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Hereditary monarchy

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Title: Hereditary monarchy  
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Subject: Monarchy, Monarchies in Oceania, Elective monarchy, Thailand, Frankfurt Constitution
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Hereditary monarchy


A hereditary monarchy is one in which the crown is passed down from one member of the royal family to another.

It is historically the most common type of monarchy and remains the dominant form in extant monarchies. It has the advantages of continuity of the concentration of power and wealth and predictability of who controls the means of governance and patronage. Provided that the monarch is competent, not oppressive, and maintains an appropriate royal dignity, it also offers the stabilizing factors of popular affection for and loyalty to the royal family. The adjudication of what is oppressive, dignified and popular tends to remain in the purvue or the monarch. The main disadvantage is the heir apparent may be physically or temperamentally unfitted to rule. Other disadvantages are the inability of a people to choose their head of state, the ossified distribution of wealth and power across a broad spectrum of society, and the continuation of outmoded religious and social-economic structures mainly for the benefit of the Monarch, their families, and supporters.

Theoretically, when the king or queen of a hereditary monarchy dies or abdicates, the crown is typically passed to the next generation of the family. If no qualified child exists, the crown may pass to a brother, sister, nephew, niece, cousin, or other relative, in accordance with a predefined order of succession, often enshrined in legislation. This process establishes who will be the next monarch beforehand and avoids disputes among members of the royal family. In practice, there is an almost irresistible drive amongst the claimants to the throne. There are few if any monarchies that have not acquired and defended their hold on power through deceipt, murder, war and oppression.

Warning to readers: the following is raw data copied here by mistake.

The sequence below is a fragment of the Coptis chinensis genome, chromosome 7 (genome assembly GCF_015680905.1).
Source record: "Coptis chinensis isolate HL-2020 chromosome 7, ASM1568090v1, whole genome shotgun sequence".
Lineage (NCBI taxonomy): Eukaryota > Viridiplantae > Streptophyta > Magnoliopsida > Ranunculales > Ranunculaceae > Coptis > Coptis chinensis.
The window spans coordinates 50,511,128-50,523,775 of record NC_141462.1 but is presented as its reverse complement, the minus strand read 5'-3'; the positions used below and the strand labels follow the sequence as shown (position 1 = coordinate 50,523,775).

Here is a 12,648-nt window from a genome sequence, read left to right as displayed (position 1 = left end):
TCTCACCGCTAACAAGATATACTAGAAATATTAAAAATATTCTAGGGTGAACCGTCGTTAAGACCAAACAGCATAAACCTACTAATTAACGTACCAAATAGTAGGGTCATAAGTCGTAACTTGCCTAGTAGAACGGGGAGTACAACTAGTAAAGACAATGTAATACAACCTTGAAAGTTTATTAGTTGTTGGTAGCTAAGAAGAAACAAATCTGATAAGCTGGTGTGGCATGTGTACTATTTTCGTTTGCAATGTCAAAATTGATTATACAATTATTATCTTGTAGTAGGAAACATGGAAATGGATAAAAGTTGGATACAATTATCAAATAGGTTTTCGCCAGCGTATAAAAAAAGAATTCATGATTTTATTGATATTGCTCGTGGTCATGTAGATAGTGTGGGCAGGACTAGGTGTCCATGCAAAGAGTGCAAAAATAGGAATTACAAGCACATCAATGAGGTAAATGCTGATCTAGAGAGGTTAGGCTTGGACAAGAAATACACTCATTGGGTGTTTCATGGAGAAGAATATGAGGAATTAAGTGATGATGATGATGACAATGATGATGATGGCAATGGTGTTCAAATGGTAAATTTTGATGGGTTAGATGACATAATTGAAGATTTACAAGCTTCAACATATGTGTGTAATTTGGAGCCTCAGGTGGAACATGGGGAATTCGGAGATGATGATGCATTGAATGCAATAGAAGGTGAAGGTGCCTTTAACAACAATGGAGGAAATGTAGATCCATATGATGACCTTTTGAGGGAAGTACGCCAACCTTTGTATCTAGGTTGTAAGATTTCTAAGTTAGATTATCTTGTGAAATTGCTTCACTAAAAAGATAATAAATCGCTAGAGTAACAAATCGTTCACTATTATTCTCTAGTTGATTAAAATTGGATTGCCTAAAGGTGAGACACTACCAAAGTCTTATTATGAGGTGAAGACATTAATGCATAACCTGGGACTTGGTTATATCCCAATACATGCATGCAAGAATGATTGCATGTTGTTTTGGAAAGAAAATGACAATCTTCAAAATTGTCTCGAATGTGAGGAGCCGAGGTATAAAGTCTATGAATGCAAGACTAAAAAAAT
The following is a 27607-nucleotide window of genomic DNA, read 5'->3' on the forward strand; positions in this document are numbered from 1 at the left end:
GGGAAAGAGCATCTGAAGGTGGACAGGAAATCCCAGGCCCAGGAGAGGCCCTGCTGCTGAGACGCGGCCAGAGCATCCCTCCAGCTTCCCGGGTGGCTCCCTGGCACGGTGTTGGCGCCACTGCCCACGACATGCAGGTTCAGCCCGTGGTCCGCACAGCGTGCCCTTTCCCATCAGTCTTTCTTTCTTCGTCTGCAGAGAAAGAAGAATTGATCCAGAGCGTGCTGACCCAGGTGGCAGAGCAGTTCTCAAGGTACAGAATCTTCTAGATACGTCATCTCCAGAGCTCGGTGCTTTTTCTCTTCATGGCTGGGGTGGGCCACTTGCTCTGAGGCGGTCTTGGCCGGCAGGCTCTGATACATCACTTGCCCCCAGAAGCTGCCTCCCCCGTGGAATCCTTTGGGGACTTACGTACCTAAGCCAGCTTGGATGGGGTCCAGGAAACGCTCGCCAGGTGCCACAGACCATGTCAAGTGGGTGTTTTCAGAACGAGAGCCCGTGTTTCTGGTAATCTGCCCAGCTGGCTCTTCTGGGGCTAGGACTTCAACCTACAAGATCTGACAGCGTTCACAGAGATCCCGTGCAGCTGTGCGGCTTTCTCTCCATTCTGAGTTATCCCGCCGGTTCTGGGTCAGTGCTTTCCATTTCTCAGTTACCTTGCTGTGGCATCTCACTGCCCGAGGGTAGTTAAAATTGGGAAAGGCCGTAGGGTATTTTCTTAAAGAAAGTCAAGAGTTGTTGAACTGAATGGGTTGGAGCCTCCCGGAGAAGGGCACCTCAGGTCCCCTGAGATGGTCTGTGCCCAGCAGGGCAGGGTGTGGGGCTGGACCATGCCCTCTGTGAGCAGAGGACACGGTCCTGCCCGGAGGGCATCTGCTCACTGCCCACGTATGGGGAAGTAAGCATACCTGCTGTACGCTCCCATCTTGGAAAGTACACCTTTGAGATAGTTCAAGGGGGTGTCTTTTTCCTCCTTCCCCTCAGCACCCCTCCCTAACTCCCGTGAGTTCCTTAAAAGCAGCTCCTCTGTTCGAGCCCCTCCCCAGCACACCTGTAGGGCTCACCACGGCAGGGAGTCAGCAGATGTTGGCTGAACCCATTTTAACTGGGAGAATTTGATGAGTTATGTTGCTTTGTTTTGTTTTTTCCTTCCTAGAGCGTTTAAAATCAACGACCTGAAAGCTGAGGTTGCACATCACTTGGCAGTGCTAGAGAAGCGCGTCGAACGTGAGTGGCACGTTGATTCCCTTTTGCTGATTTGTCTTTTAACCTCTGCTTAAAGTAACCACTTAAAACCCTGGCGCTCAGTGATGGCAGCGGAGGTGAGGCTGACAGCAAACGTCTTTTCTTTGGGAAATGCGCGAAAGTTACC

In most current monarchies, the typical order of succession is based on a form of primogeniture, but there exist other methods such as seniority, tanistry (in which an heir-apparent is nominated from among qualified candidates) and rotation , which were more common in the past.

Historically, there have been differences in systems of succession, mainly revolving around the question of whether succession is limited to males, or if females are also eligible (historically, the crown often devolved on the eldest male child, as ability to lead an army in battle was a requisite of kingship). Agnatic succession refers to systems where females are neither allowed to succeed nor to transmit succession rights to their male descendants (see Salic Law). An agnate is a kinsman with whom one has a common ancestor by descent in an unbroken male line. Cognatic succession once referred to any succession which allowed both males and females to be heirs, although in modern usage it specifically refers to succession by seniority regardless of sex. Another factor which may be taken into account is the religious affiliation of the candidate or the candidate's spouse, specifically where the monarch also has a religious title or role; for example the British monarch has the title of Supreme Governor of the Church of England.

Elective monarchy can function as hereditary monarchy. A specific type of elective monarchy known as Tanistry limits eligibility to members of the ruling house. But hereditary succession can also occur in practice despite any such legal limitations. For example, if the majority of electors belong to the same house, then they may elect only family members. Or a reigning monarch might have sole power to elect a relative. Many late-medieval countries of Europe were officially elective monarchies, but in fact pseudo-elective; most transitioned into officially hereditary in the early modern age.

See also

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